Ideally, your computer camera should be at eye level, not too high, not too low. Some people just place their computers on their desk and have to look down into the camera. This may be okay if you need to do a lot of typing, such as, during a school course you're taking. But for most professional meetings and interviews, you may want to elevate your computer to eye level using a computer stand, books, or a plastic shelf that is at about 8 to 12 inches high and place your computer on top of that. Then adjust your computer monitor forward or backward to achieve a flattering angle for your face.

Practice with your desk setup and you will be camera ready each time you need to appear in a meeting or interview. There is no need to constantly set it up each time, just leave it the way you've rehearsed it in advance and you will be camera ready in no time flat.

Avoid harsh direct sunlight while on video camera, it will be unflattering and when the sun shifts, it will cause dark shadows across your face.

Avoid harsh direct sunlight while on video camera, it will be unflattering and when the sun shifts, it will cause dark shadows across your face.

A computer stand is ideal for virtual meetings so the built-in camera is at eye-level for a flattering effect.

A computer stand is ideal for virtual meetings so the built-in camera is at eye-level for a flattering effect.

Prepare Your Workspace

Have a designated work space so it will be camera ready anytime of the day or night. Keep your desk space clean with only the necessary notepads, pens and pencils, and anything else you need to complete your work or take notes during a video meeting or instructional course.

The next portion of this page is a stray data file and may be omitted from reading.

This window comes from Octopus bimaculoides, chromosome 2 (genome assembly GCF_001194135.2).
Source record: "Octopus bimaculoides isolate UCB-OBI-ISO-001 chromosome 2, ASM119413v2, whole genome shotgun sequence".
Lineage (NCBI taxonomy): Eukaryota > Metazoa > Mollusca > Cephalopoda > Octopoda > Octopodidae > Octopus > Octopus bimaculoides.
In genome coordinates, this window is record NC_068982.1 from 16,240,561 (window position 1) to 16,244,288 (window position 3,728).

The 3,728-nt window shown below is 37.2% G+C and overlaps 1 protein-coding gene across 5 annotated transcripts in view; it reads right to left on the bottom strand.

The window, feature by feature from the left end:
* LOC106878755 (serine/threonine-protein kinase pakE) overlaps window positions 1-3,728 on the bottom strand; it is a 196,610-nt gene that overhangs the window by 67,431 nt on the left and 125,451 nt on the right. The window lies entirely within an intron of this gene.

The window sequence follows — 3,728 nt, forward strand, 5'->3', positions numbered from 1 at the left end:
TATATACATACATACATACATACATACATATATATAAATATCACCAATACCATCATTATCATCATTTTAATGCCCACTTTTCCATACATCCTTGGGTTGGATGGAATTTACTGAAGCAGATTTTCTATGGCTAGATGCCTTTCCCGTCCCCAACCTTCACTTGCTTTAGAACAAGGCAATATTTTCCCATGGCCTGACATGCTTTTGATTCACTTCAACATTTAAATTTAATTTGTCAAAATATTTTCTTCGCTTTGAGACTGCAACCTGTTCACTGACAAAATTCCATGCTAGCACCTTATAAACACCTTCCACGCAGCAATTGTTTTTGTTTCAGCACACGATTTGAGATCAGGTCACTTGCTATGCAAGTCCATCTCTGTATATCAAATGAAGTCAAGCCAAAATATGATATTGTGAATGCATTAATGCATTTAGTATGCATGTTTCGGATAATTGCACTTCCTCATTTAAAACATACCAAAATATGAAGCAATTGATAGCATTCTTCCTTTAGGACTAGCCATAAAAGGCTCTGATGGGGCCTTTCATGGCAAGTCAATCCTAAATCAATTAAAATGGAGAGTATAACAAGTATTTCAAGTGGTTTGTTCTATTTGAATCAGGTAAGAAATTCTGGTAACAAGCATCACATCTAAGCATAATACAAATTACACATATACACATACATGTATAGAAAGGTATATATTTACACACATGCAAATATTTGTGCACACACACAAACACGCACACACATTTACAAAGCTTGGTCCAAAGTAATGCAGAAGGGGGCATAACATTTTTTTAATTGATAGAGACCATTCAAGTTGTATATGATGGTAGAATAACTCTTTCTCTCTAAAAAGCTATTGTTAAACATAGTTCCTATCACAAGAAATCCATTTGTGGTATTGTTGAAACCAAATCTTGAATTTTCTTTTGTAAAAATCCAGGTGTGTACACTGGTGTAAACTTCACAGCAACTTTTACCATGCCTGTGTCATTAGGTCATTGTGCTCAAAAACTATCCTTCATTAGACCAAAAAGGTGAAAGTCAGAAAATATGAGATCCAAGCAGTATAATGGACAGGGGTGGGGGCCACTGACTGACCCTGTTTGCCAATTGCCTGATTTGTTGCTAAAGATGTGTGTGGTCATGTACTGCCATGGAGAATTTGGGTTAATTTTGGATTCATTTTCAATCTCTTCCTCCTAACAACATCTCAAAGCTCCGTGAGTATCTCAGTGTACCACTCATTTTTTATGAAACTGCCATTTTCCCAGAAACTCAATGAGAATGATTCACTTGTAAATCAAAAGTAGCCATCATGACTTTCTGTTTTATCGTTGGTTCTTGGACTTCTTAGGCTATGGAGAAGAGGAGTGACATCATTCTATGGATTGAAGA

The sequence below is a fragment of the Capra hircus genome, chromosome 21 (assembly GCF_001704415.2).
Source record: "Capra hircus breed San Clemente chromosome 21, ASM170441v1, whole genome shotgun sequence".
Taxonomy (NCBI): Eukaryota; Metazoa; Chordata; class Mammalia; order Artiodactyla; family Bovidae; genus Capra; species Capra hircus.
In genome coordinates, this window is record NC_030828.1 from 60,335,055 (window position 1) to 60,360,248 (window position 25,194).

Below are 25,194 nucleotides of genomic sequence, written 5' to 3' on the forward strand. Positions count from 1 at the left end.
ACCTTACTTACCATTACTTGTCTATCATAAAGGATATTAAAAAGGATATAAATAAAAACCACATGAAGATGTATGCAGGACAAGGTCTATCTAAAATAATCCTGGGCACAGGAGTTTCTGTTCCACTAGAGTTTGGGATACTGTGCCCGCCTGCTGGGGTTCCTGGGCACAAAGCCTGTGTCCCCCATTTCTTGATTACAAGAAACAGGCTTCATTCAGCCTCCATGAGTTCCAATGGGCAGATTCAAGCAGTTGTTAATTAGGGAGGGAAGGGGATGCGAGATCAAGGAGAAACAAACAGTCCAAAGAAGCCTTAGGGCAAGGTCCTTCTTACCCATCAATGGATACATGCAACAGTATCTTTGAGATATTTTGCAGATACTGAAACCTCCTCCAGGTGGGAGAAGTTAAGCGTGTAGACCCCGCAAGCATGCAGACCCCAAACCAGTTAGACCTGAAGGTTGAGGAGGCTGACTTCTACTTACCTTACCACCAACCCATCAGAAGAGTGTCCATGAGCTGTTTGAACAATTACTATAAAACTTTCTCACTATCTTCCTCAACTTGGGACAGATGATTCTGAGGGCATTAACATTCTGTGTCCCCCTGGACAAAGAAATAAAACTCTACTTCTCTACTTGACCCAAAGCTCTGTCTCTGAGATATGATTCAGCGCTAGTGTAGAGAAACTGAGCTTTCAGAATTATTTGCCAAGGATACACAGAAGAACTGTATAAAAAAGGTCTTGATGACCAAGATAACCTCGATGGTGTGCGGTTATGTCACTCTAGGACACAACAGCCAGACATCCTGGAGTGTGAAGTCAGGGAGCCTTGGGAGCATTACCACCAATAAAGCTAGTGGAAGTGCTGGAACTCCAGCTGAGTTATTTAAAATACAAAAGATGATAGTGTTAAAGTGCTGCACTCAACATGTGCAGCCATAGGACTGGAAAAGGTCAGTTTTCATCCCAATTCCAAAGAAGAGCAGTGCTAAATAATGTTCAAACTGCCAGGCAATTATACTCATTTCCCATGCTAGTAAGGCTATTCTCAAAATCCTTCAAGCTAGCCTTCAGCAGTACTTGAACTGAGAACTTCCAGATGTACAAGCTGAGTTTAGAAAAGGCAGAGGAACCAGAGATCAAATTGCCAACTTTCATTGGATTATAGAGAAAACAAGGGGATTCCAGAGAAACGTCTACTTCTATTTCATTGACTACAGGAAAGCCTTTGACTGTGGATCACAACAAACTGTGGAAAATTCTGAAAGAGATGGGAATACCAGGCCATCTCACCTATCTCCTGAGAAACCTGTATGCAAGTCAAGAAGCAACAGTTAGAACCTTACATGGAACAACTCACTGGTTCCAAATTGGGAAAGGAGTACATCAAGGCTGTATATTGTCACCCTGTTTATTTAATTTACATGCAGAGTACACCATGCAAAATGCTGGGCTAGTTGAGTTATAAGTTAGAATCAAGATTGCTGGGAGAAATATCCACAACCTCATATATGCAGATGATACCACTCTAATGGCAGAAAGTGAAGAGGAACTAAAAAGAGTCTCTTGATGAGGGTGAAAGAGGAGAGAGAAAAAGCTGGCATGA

Food at your desk or books that are piled up and messy or scattered papers should be avoided if you are on camera. Anything unnecessary should be moved onto another table away from the surface of your desk.

Have two lamps on each side of the desk to make sure you can easily see your papers or books that you will need to reference during the video conference and as stated above, you can place lamps behind the computer so your face is illuminated from the front with no shadows.

Clean your desk each time when your work day ends and empty trash bins so you are ready for the next day's work and won't feel stressed if you left a messy desk the night before.

Make sure your background is either a blank wall or a professional wall hanging behind you. Do not use the automated background images on your computer, it always looks ugly and will distort your image creating weird lines around your head and upper body.

This is a perfect example of a clean professional desk space with a lamp on either side of the computer for flattering lighting, and pointing downward onto your workspace. A blank wall is okay behind you, or purchase framed artwork.

This is a perfect example of a clean professional desk space with a lamp on either side of the computer for flattering lighting, and pointing downward onto your workspace. A blank wall is okay behind you, or purchase framed artwork.

Practice Makes Perfect

The more you appear on camera for meetings or for school, the more comfortable you will become. Everyone gets nervous and understanding that fact, will make you feel more relaxed. Practice in front of a mirror and read aloud text from a book to get used to seeing your own reflection.

Once you get used to seeing yourself on camera, then you can make adjustments later in the angle of the computer, the distance between your chair and your desk, and so forth. Just experiment with the whole process and have fun with it. Don't take yourself too seriously, yet pay attention to small details.

Sit up straight, glance at the participants without staring at them so they know you are interested in what they have to say. Take notes, interact, and participate in the meeting or classroom discussions and any nervousness you may feel will slowly dissipate. You will find that you enjoy presenting yourself on camera and it will serve you well in your future endeavors.

This content is accurate and true to the best of the author’s knowledge and is not meant to substitute for formal and individualized advice from a qualified professional.

© 2022 Nancy M

Related Articles